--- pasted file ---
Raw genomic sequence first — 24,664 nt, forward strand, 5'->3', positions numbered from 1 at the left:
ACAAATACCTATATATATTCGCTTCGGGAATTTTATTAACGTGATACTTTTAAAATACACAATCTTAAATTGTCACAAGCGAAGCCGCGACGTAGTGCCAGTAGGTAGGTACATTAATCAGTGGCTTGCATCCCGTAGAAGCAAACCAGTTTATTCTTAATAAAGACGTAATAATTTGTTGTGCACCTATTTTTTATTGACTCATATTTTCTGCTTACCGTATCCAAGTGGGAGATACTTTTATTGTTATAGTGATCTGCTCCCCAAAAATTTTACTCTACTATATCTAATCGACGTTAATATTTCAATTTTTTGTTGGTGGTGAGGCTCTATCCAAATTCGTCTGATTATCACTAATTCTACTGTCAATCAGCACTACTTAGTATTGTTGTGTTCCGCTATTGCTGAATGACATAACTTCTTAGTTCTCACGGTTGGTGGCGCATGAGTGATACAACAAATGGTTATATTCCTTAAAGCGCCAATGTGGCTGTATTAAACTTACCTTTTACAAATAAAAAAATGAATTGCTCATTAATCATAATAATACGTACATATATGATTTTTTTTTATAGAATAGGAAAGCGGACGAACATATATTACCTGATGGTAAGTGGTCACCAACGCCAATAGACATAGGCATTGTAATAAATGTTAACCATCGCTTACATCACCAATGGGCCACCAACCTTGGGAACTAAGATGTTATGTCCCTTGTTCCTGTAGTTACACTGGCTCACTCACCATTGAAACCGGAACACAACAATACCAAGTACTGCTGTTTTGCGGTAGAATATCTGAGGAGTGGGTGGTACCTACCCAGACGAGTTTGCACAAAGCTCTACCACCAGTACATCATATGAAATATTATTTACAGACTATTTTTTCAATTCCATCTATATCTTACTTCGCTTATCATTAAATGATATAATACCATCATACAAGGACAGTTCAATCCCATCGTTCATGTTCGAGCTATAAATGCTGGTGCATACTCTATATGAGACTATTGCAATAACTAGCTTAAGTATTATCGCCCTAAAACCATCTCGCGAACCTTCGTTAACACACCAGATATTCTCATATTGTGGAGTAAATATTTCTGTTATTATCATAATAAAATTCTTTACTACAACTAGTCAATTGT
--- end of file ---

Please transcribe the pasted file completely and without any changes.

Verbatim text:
Raw genomic sequence first — 24,664 nt, forward strand, 5'->3', positions numbered from 1 at the left:
ACAAATACCTATATATATTCGCTTCGGGAATTTTATTAACGTGATACTTTTAAAATACACAATCTTAAATTGTCACAAGCGAAGCCGCGACGTAGTGCCAGTAGGTAGGTACATTAATCAGTGGCTTGCATCCCGTAGAAGCAAACCAGTTTATTCTTAATAAAGACGTAATAATTTGTTGTGCACCTATTTTTTATTGACTCATATTTTCTGCTTACCGTATCCAAGTGGGAGATACTTTTATTGTTATAGTGATCTGCTCCCCAAAAATTTTACTCTACTATATCTAATCGACGTTAATATTTCAATTTTTTGTTGGTGGTGAGGCTCTATCCAAATTCGTCTGATTATCACTAATTCTACTGTCAATCAGCACTACTTAGTATTGTTGTGTTCCGCTATTGCTGAATGACATAACTTCTTAGTTCTCACGGTTGGTGGCGCATGAGTGATACAACAAATGGTTATATTCCTTAAAGCGCCAATGTGGCTGTATTAAACTTACCTTTTACAAATAAAAAAATGAATTGCTCATTAATCATAATAATACGTACATATATGATTTTTTTTTATAGAATAGGAAAGCGGACGAACATATATTACCTGATGGTAAGTGGTCACCAACGCCAATAGACATAGGCATTGTAATAAATGTTAACCATCGCTTACATCACCAATGGGCCACCAACCTTGGGAACTAAGATGTTATGTCCCTTGTTCCTGTAGTTACACTGGCTCACTCACCATTGAAACCGGAACACAACAATACCAAGTACTGCTGTTTTGCGGTAGAATATCTGAGGAGTGGGTGGTACCTACCCAGACGAGTTTGCACAAAGCTCTACCACCAGTACATCATATGAAATATTATTTACAGACTATTTTTTCAATTCCATCTATATCTTACTTCGCTTATCATTAAATGATATAATACCATCATACAAGGACAGTTCAATCCCATCGTTCATGTTCGAGCTATAAATGCTGGTGCATACTCTATATGAGACTATTGCAATAACTAGCTTAAGTATTATCGCCCTAAAACCATCTCGCGAACCTTCGTTAACACACCAGATATTCTCATATTGTGGAGTAAATATTTCTGTTATTATCATAATAAAATTCTTTACTACAACTAGTCAATTGT